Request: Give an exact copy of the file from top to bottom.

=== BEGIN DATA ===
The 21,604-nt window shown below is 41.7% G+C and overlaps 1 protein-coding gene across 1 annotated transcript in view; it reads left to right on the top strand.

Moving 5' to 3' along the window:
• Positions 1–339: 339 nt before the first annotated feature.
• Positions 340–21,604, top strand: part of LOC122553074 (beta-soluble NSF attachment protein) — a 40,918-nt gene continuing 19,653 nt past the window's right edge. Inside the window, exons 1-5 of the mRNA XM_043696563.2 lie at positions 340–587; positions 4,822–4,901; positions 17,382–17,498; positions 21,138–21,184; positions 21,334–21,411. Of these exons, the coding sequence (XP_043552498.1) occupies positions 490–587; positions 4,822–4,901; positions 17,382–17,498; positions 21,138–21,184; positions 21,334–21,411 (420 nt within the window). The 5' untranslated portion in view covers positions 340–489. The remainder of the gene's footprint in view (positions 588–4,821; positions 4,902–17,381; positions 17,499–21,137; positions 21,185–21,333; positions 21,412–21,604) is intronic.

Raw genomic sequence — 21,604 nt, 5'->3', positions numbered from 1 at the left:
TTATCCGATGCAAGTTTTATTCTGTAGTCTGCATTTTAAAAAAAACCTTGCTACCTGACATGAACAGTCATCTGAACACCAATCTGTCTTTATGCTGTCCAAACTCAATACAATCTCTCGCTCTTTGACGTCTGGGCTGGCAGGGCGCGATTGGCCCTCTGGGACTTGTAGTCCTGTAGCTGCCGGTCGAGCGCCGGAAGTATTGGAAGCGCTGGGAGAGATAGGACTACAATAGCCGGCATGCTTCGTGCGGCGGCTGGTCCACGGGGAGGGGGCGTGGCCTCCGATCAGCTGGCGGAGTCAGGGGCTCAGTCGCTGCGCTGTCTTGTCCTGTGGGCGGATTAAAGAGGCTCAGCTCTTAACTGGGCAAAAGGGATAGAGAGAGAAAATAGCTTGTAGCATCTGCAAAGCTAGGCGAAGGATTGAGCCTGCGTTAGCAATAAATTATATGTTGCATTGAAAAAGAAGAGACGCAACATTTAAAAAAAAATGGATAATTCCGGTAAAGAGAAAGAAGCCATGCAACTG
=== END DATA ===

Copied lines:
The 21,604-nt window shown below is 41.7% G+C and overlaps 1 protein-coding gene across 1 annotated transcript in view; it reads left to right on the top strand.

Moving 5' to 3' along the window:
• Positions 1–339: 339 nt before the first annotated feature.
• Positions 340–21,604, top strand: part of LOC122553074 (beta-soluble NSF attachment protein) — a 40,918-nt gene continuing 19,653 nt past the window's right edge. Inside the window, exons 1-5 of the mRNA XM_043696563.2 lie at positions 340–587; positions 4,822–4,901; positions 17,382–17,498; positions 21,138–21,184; positions 21,334–21,411. Of these exons, the coding sequence (XP_043552498.1) occupies positions 490–587; positions 4,822–4,901; positions 17,382–17,498; positions 21,138–21,184; positions 21,334–21,411 (420 nt within the window). The 5' untranslated portion in view covers positions 340–489. The remainder of the gene's footprint in view (positions 588–4,821; positions 4,902–17,381; positions 17,499–21,137; positions 21,185–21,333; positions 21,412–21,604) is intronic.

Raw genomic sequence — 21,604 nt, 5'->3', positions numbered from 1 at the left:
TTATCCGATGCAAGTTTTATTCTGTAGTCTGCATTTTAAAAAAAACCTTGCTACCTGACATGAACAGTCATCTGAACACCAATCTGTCTTTATGCTGTCCAAACTCAATACAATCTCTCGCTCTTTGACGTCTGGGCTGGCAGGGCGCGATTGGCCCTCTGGGACTTGTAGTCCTGTAGCTGCCGGTCGAGCGCCGGAAGTATTGGAAGCGCTGGGAGAGATAGGACTACAATAGCCGGCATGCTTCGTGCGGCGGCTGGTCCACGGGGAGGGGGCGTGGCCTCCGATCAGCTGGCGGAGTCAGGGGCTCAGTCGCTGCGCTGTCTTGTCCTGTGGGCGGATTAAAGAGGCTCAGCTCTTAACTGGGCAAAAGGGATAGAGAGAGAAAATAGCTTGTAGCATCTGCAAAGCTAGGCGAAGGATTGAGCCTGCGTTAGCAATAAATTATATGTTGCATTGAAAAAGAAGAGACGCAACATTTAAAAAAAAATGGATAATTCCGGTAAAGAGAAAGAAGCCATGCAACTG